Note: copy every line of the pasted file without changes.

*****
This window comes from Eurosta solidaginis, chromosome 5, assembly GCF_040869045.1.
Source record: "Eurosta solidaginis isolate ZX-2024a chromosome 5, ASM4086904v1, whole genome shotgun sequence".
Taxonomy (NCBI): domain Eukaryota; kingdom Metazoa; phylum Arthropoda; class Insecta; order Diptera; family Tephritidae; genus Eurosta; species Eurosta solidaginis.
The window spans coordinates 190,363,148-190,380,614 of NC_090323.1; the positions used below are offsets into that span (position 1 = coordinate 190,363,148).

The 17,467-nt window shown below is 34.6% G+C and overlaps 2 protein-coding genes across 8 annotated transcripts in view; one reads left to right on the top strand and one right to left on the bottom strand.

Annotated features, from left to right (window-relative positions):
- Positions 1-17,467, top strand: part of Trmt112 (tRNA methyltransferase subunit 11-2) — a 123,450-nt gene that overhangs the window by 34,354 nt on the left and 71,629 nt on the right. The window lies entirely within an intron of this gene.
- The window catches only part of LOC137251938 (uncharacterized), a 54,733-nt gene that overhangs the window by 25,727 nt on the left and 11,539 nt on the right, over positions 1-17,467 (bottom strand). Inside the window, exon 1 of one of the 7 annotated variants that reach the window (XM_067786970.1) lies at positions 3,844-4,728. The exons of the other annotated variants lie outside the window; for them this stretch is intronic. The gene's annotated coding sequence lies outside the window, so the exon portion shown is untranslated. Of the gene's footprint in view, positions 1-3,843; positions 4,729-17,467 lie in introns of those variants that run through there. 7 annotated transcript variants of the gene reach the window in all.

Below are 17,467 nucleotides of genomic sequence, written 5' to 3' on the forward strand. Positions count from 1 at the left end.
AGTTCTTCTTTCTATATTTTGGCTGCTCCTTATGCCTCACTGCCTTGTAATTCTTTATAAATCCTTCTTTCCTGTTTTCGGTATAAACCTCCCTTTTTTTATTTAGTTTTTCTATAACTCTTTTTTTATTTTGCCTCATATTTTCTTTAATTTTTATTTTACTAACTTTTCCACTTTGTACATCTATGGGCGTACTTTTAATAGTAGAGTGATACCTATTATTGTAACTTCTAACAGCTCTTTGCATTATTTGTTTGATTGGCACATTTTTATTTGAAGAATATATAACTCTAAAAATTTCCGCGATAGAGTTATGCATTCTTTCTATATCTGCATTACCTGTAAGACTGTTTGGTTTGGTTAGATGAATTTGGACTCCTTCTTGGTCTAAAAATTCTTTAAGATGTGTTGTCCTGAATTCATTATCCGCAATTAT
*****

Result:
This window comes from Eurosta solidaginis, chromosome 5, assembly GCF_040869045.1.
Source record: "Eurosta solidaginis isolate ZX-2024a chromosome 5, ASM4086904v1, whole genome shotgun sequence".
Taxonomy (NCBI): domain Eukaryota; kingdom Metazoa; phylum Arthropoda; class Insecta; order Diptera; family Tephritidae; genus Eurosta; species Eurosta solidaginis.
The window spans coordinates 190,363,148-190,380,614 of NC_090323.1; the positions used below are offsets into that span (position 1 = coordinate 190,363,148).

The 17,467-nt window shown below is 34.6% G+C and overlaps 2 protein-coding genes across 8 annotated transcripts in view; one reads left to right on the top strand and one right to left on the bottom strand.

Annotated features, from left to right (window-relative positions):
- Positions 1-17,467, top strand: part of Trmt112 (tRNA methyltransferase subunit 11-2) — a 123,450-nt gene that overhangs the window by 34,354 nt on the left and 71,629 nt on the right. The window lies entirely within an intron of this gene.
- The window catches only part of LOC137251938 (uncharacterized), a 54,733-nt gene that overhangs the window by 25,727 nt on the left and 11,539 nt on the right, over positions 1-17,467 (bottom strand). Inside the window, exon 1 of one of the 7 annotated variants that reach the window (XM_067786970.1) lies at positions 3,844-4,728. The exons of the other annotated variants lie outside the window; for them this stretch is intronic. The gene's annotated coding sequence lies outside the window, so the exon portion shown is untranslated. Of the gene's footprint in view, positions 1-3,843; positions 4,729-17,467 lie in introns of those variants that run through there. 7 annotated transcript variants of the gene reach the window in all.

Below are 17,467 nucleotides of genomic sequence, written 5' to 3' on the forward strand. Positions count from 1 at the left end.
AGTTCTTCTTTCTATATTTTGGCTGCTCCTTATGCCTCACTGCCTTGTAATTCTTTATAAATCCTTCTTTCCTGTTTTCGGTATAAACCTCCCTTTTTTTATTTAGTTTTTCTATAACTCTTTTTTTATTTTGCCTCATATTTTCTTTAATTTTTATTTTACTAACTTTTCCACTTTGTACATCTATGGGCGTACTTTTAATAGTAGAGTGATACCTATTATTGTAACTTCTAACAGCTCTTTGCATTATTTGTTTGATTGGCACATTTTTATTTGAAGAATATATAACTCTAAAAATTTCCGCGATAGAGTTATGCATTCTTTCTATATCTGCATTACCTGTAAGACTGTTTGGTTTGGTTAGATGAATTTGGACTCCTTCTTGGTCTAAAAATTCTTTAAGATGTGTTGTCCTGAATTCATTATCCGCAATTAT